"Yes, but you won every single shooting contest. At least you did until your parents found out and decided you were too old-and too refined-to join us." Alex sobered. "We missed you after that."
"Not as much as I missed you. I always knew exactly which days those jousts were taking place, and I would mope around here in complete gloom, imagining what fun you were having. Then Robert and I decided to start our own tournaments, and we made all the servants participate," she added, laughing as she thought of her half-brother and herself in those bygone days.
After a moment Alex's smile faded. "Where is Robert? You haven't mentioned him at all."
"He. . ." She hesitated, knowing that she couldn't talk of her half-brother's disappearance without revealing everything that had preceded it. On the other hand, there was something in Alexandra's sympathetic eyes that made Elizabeth wonder uneasily if her friend had already heard the whole awful story. In a matter-of-fact voice she said, "Robert disappeared a year and a half ago. I think it may have had something to do with well, debts. Let's not talk of it," she said hastily.
"Very well," Alex agreed with an artificially bright smile. "What shall we talk about?"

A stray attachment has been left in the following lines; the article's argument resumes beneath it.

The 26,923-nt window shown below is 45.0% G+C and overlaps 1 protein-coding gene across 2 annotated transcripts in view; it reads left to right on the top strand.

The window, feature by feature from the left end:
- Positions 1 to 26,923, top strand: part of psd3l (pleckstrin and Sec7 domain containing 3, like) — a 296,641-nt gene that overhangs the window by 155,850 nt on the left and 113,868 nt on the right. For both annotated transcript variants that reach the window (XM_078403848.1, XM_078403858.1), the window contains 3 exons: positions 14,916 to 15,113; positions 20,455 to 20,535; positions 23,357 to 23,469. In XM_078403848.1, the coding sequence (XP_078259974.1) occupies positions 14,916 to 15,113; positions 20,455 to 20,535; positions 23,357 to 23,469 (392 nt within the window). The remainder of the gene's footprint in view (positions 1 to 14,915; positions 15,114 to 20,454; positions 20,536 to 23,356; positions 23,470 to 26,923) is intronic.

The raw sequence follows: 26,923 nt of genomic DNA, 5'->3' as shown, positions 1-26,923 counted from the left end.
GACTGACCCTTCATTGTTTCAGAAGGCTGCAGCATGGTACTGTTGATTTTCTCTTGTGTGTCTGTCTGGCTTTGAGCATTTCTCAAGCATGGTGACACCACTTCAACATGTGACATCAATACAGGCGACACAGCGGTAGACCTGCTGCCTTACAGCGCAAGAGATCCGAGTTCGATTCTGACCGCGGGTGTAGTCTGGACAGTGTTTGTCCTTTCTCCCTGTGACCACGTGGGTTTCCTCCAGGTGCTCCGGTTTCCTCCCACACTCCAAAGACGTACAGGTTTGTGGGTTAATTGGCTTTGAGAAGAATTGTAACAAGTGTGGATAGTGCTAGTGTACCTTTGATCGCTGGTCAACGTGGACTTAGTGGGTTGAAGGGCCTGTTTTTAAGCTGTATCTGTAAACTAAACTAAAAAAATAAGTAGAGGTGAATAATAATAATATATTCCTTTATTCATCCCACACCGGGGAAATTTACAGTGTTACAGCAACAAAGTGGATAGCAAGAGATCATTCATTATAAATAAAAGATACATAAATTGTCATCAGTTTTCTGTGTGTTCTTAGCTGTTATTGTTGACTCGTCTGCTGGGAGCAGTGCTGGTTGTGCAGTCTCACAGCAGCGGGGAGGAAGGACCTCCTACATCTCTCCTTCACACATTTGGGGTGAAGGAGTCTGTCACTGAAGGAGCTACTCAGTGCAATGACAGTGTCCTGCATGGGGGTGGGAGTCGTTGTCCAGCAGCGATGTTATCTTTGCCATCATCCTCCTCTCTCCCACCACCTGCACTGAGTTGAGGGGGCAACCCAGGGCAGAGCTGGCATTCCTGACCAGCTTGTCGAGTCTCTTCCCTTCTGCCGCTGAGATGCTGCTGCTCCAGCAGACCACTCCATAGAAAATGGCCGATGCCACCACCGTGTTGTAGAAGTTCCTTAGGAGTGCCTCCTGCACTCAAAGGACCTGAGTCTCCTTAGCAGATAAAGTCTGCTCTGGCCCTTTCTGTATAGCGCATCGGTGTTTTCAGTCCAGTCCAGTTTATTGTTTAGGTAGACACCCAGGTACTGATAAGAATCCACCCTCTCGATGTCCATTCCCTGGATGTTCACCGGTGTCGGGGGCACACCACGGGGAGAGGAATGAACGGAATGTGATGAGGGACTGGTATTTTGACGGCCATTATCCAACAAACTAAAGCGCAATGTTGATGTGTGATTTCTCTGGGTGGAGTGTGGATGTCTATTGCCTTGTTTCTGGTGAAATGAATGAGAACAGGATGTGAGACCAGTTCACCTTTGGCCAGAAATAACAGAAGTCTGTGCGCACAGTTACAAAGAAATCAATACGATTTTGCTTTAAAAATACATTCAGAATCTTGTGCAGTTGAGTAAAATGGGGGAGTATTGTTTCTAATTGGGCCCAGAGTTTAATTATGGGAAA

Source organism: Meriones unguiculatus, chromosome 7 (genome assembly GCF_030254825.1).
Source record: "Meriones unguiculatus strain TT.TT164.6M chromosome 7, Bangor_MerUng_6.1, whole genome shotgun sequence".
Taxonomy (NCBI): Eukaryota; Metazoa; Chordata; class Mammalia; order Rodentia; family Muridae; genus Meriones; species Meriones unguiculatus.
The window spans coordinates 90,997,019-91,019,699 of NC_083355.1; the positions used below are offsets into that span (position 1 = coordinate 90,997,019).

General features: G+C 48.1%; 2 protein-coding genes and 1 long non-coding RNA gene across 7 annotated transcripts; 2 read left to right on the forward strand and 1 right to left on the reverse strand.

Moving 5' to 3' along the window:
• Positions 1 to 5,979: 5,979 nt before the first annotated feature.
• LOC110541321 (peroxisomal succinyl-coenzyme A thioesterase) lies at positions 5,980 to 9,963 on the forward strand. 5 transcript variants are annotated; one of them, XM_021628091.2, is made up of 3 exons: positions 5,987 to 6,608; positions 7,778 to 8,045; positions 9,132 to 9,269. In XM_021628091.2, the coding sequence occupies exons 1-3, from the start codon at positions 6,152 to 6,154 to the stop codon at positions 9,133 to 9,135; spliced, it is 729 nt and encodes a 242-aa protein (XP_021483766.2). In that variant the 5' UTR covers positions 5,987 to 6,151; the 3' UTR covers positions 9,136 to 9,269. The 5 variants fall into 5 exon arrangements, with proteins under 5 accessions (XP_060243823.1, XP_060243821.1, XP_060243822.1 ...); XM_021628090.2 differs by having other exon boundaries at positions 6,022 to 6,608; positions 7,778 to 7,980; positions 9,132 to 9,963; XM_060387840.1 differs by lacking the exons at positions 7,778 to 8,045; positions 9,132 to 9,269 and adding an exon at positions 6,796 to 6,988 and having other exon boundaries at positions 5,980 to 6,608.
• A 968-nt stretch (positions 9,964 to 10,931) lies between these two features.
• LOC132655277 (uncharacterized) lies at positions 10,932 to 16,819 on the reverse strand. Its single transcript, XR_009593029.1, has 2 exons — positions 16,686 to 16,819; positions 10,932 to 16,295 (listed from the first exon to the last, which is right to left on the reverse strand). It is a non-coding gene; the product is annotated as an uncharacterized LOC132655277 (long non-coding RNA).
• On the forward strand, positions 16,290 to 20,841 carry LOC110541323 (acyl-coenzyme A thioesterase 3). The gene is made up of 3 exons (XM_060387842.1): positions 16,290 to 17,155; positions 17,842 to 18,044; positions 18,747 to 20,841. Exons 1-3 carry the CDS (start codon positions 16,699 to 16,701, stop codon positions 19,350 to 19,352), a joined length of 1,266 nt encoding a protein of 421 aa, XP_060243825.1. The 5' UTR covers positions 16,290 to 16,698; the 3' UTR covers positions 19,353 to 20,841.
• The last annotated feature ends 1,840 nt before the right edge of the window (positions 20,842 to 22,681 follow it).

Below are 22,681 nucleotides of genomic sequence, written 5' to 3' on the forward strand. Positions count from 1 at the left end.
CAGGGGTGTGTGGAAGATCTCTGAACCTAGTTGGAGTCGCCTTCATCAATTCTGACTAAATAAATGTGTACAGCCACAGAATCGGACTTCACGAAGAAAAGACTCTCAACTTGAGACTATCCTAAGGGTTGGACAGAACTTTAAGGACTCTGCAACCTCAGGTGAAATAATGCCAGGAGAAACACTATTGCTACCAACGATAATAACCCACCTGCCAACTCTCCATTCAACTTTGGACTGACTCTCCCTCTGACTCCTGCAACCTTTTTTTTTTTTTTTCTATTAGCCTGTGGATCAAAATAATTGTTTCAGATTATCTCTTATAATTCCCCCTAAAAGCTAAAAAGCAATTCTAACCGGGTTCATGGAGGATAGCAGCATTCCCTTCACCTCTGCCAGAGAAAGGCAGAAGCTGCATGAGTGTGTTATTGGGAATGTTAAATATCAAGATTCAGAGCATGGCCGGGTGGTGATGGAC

"You," Elizabeth said promptly. Alex was older than Elizabeth, and time flew past as Alexandra talked of the husband she had wed, whom she obviously adored. Elizabeth listened attentively to the descriptions of the wondrous places all over the world that he had taken her to see on their honeymoon trip.
"Tell me about London," Elizabeth said when Alex ran out of conversation about foreign cities.
"What do you want to know?" she asked, sobering. Elizabeth leaned forward in her chair and opened her mouth to ask the questions that mattered most to her, but pride prevented her from voicing them. "Oh nothing in particular," she lied. I want to know if my friends ridicule me or condemn me-or worse, if they pity me, she thought. I want to know if it's common gossip that I'm penniless now. Most of all, I want to know why none of them has bothered to visit me or even to send me a message.
A year and a half ago, when she'd made her debut, she had been an instant success, and offers for her hand were made in record numbers. Now, at nineteen, she was an outcast from the same society that had once imitated, praised and petted her. Elizabeth had broken their rules, and in doing so she had become the focus of a scandal that raged through the ton like wildfire.